# E. Cyclic Components+图环

E. Cyclic Components
time limit per test
2 seconds
memory limit per test
256 megabytes
input
standard input
output
standard output

You are given an undirected graph consisting of n

vertices and m

edges. Your task is to find the number of connected components which are cycles.

Here are some definitions of graph theory.

An undirected graph consists of two sets: set of nodes (called vertices) and set of edges. Each edge connects a pair of vertices. All edges are bidirectional (i.e. if a vertex a

is connected with a vertex b, a vertex b is also connected with a vertex a

). An edge can't connect vertex with itself, there is at most one edge between a pair of vertices.

Two vertices u

and v belong to the same connected component if and only if there is at least one path along edges connecting u and v

.

A connected component is a cycle if and only if its vertices can be reordered in such a way that:

• the first vertex is connected with the second vertex by an edge,
• the second vertex is connected with the third vertex by an edge,
• ...
• the last vertex is connected with the first vertex by an edge,
• all the described edges of a cycle are distinct.

A cycle doesn't contain any other edges except described above. By definition any cycle contains three or more vertices.

There are 6
connected components, 2 of them are cycles: [7,10,16] and [5,11,9,15]
.
Input

The first line contains two integer numbers n

and m (1n2105, 0m2105

) — number of vertices and edges.

The following m

lines contains edges: edge i is given as a pair of vertices vi, ui (1vi,uin, uivi). There is no multiple edges in the given graph, i.e. for each pair (vi,ui) there no other pairs (vi,ui) and (ui,vi

) in the list of edges.

Output

Print one integer — the number of connected components which are also cycles.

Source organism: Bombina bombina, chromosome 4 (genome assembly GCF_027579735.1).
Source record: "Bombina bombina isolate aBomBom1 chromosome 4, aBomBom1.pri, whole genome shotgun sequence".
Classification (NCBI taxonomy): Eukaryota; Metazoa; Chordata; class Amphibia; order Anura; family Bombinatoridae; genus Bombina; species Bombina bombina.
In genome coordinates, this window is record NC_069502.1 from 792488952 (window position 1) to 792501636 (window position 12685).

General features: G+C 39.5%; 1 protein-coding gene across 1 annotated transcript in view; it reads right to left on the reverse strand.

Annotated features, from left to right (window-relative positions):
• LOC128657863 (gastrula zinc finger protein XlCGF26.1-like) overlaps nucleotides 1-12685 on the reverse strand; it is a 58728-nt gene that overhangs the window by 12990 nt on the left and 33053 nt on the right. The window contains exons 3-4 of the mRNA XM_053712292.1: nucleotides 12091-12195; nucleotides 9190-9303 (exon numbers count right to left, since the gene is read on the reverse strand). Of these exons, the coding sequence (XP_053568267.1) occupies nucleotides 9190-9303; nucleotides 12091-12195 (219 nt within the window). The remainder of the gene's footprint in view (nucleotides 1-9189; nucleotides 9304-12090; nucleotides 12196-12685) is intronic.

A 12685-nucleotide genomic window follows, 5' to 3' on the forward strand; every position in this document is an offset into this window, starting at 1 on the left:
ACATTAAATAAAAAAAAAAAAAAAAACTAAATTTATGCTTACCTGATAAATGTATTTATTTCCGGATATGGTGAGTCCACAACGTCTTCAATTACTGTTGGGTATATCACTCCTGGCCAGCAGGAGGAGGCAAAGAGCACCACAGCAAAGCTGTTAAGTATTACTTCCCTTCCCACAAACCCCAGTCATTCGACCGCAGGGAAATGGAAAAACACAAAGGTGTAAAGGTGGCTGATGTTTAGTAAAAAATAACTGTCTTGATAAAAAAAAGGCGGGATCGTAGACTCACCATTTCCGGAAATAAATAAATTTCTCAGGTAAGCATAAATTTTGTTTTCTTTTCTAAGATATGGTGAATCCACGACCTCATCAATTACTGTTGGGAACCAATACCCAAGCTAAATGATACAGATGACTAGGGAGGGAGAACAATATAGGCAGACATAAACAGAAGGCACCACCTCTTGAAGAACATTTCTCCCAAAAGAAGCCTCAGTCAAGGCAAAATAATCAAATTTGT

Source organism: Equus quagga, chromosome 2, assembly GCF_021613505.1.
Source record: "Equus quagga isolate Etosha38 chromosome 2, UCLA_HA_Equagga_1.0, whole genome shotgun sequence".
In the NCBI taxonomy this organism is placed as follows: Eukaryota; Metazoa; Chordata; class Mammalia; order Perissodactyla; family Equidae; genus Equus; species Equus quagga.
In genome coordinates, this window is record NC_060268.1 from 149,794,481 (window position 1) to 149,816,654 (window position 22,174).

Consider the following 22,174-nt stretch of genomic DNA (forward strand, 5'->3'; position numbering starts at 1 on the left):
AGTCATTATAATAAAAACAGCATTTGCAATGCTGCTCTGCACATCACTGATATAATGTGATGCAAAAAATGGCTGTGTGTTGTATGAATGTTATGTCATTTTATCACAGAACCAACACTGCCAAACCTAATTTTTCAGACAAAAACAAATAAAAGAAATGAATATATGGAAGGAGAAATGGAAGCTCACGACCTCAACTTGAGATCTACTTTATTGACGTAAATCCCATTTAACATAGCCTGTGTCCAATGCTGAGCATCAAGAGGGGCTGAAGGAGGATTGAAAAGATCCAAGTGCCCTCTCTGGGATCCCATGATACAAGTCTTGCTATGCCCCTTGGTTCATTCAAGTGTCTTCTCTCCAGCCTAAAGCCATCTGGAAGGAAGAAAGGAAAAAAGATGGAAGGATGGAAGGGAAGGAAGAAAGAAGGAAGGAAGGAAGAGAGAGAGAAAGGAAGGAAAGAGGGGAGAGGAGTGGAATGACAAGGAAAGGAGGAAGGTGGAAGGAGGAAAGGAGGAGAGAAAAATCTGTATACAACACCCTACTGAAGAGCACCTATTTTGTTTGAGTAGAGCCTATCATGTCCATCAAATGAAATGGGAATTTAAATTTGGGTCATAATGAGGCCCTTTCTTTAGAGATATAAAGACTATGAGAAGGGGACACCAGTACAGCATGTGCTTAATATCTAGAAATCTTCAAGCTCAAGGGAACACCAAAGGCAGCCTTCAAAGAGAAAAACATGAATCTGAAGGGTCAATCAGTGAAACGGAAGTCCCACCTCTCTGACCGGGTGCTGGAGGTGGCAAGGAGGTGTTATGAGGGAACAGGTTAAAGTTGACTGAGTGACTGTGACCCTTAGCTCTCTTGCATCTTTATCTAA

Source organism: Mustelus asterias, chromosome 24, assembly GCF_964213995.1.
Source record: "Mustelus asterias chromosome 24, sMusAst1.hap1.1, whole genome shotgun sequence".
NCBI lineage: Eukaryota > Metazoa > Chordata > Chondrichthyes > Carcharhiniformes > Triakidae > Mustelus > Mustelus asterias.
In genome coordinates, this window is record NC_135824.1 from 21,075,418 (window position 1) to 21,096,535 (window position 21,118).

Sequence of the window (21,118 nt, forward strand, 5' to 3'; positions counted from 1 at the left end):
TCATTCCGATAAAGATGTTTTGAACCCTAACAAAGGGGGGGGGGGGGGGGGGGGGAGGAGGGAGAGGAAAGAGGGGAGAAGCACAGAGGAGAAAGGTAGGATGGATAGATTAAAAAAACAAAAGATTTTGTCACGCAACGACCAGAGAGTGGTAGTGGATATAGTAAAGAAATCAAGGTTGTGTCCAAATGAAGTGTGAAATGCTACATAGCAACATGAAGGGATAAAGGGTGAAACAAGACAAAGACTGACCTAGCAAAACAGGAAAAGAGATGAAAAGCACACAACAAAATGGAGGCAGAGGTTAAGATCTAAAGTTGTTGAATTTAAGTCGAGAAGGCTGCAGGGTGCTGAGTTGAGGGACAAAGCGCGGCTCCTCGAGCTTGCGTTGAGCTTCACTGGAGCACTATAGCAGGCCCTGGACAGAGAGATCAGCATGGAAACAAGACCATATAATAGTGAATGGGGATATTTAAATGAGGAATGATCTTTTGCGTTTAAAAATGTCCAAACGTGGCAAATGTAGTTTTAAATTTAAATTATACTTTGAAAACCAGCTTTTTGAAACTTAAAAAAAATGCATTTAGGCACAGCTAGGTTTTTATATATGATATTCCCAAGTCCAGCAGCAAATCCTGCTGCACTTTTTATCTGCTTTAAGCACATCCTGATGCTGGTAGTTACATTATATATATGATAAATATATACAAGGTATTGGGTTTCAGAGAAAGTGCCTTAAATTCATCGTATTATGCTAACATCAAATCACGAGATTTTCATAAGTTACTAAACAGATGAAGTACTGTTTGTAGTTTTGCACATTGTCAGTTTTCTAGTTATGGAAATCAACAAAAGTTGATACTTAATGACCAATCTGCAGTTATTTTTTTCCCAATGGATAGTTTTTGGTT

Examples
Input
Copy
5 4
1 2
3 4
5 4
3 5

Output
Copy
1

Input
Copy
17 15
1 8
1 12
5 11
11 9
9 15
15 5
4 13
3 13
4 3
10 16
7 10
16 7
14 3
14 4
17 6

Output
Copy
2

Note

In the first example only component [3,4,5]

is also a cycle.

The illustration above corresponds to the second example.

#define happy

#include<bits/stdc++.h>
using namespace std;
#define ll long long
#define rep(i,a,b) for(int i=a;i<=b;i++)
#define all(a) (a).begin(),(a).end()
#define pll pair<ll,ll>
#define vi vector<int>
#define pb push_back
ll rd(){
ll x=0,f=1;char ch=getchar();
while(ch<'0'||ch>'9'){if(ch=='-')f=-1;ch=getchar();}
while(ch>='0'&&ch<='9'){x=x*10+ch-'0';ch=getchar();}
return x*f;
}
const int N=2e5+10;
const int M=4e5+10;
int cntcol;
int col[N],sz[N],dcol[N];
int to[M],nxt[M],p[N],d[N];

void dfs(int x,int co){
col[x]=co;sz[co]++;
if(d[x]==2)dcol[co]++;
for(int i=p[x];i!=-1;i=nxt[i])
if(!col[to[i]])
dfs(to[i],co);
}

int main(){
#ifdef happy
freopen("in.txt","r",stdin);
#endif
int n=rd(),m=rd();
memset(p,-1,sizeof(p));
rep(i,1,m){
int u=rd(),v=rd();
to[i*2-1]=v,nxt[i*2-1]=p[u],p[u]=2*i-1;
to[i*2]=u,nxt[i*2]=p[v],p[v]=2*i;
d[v]++,d[u]++;
}

rep(i,1,n){
if(!col[i]){
dfs(i,++cntcol);
// cout<<i<<endl;
}
}
int ans=0;
rep(i,1,cntcol)ans+=(dcol[i]==sz[i]);
printf("%d\n",ans);
return 0;
}


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